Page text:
David Mitchell's novel Cloud Atlas consists of six stories set in various periods between 1850 and a time far into Earth's post-apocalyptic future. Each segment lives on its own the previous first person account picked up and read by a character in its successor creating connective tissue between each moment in time. The various stories remain intact for Tom Tykwer's (Run Lola Run) Lana Wachowski's and Andy Wachowski's (The Matrix) film adaptation which debuted at the Toronto International Film Festival. The massive change comes from the interweaving of the book's parts into one three-hour saga — a move that elevates the material and transforms Cloud Atlas in to a work of epic proportions.
Don't be turned off by the runtime — Cloud Atlas moves at lightning pace as it cuts back and forth between its various threads: an American notary sailing the Pacific; a budding musician tasked with transcribing the hummings of an accomplished 1930's composer; a '70s-era investigatory journalist who uncovers a nefarious plot tied to the local nuclear power plant; a book publisher in 2012 who goes on the run from gangsters only to be incarcerated in a nursing home; Sonmi~451 a clone in Neo Seoul who takes on the oppressive government that enslaves her; and a primitive human from the future who teams with one of the few remaining technologically-advanced Earthlings in order to survive. Dense but so was the unfamiliar world of The Matrix. Cloud Atlas has more moving parts than the Wachowskis' seminal sci-fi flick but with additional ambition to boot. Every second is a sight to behold.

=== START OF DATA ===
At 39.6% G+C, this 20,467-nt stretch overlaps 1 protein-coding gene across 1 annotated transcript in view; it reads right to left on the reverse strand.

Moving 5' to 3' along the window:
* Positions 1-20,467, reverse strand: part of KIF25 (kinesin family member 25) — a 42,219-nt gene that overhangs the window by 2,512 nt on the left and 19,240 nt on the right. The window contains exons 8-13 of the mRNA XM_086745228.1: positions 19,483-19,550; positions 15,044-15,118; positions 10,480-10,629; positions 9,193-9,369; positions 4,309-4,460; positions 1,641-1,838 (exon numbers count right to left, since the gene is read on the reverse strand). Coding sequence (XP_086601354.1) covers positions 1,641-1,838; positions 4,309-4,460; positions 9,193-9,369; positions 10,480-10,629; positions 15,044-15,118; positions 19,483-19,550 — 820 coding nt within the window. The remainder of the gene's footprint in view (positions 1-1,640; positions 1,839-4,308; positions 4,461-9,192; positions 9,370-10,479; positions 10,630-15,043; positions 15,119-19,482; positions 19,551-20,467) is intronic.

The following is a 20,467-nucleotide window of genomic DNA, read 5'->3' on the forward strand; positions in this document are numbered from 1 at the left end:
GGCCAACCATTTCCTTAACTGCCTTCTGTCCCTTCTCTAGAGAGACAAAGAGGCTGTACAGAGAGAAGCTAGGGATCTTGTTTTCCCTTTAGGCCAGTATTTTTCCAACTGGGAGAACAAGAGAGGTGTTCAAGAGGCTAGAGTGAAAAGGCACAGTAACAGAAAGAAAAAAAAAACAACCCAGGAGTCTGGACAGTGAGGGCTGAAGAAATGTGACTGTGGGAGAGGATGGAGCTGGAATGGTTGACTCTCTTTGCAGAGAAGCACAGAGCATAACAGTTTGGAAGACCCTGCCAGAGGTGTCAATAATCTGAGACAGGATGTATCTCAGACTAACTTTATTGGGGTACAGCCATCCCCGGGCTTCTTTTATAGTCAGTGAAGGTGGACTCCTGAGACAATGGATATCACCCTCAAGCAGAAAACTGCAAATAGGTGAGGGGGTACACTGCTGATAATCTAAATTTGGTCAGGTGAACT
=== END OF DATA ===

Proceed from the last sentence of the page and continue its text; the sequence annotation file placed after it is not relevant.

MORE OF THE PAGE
The members of the directing trio are known for their visual prowess but Cloud Atlas is a movie about juxtaposition. The art of editing is normally a seamless one — unless someone is really into the craft the cutting of a film is rarely a post-viewing talking point — but Cloud Atlas turns the editor into one of the cast members an obvious player who ties the film together with brilliant cross-cutting and overlapping dialogue. Timothy Cavendish the elderly publisher could be musing on his need to escape and the film will wander to the events of Sonmi~451 or the tortured music apprentice Robert Frobisher also feeling the impulse to run. The details of each world seep into one another but the real joy comes from watching each carefully selected scene fall into place. You never feel lost in Cloud Atlas even when Tykwer and the Wachowskis have infused three action sequences — a gritty car chase in the '70s a kinetic chase through Neo Seoul and a foot race through the forests of future millennia — into one extended set piece. This is a unified film with distinct parts echoing the themes of human interconnectivity.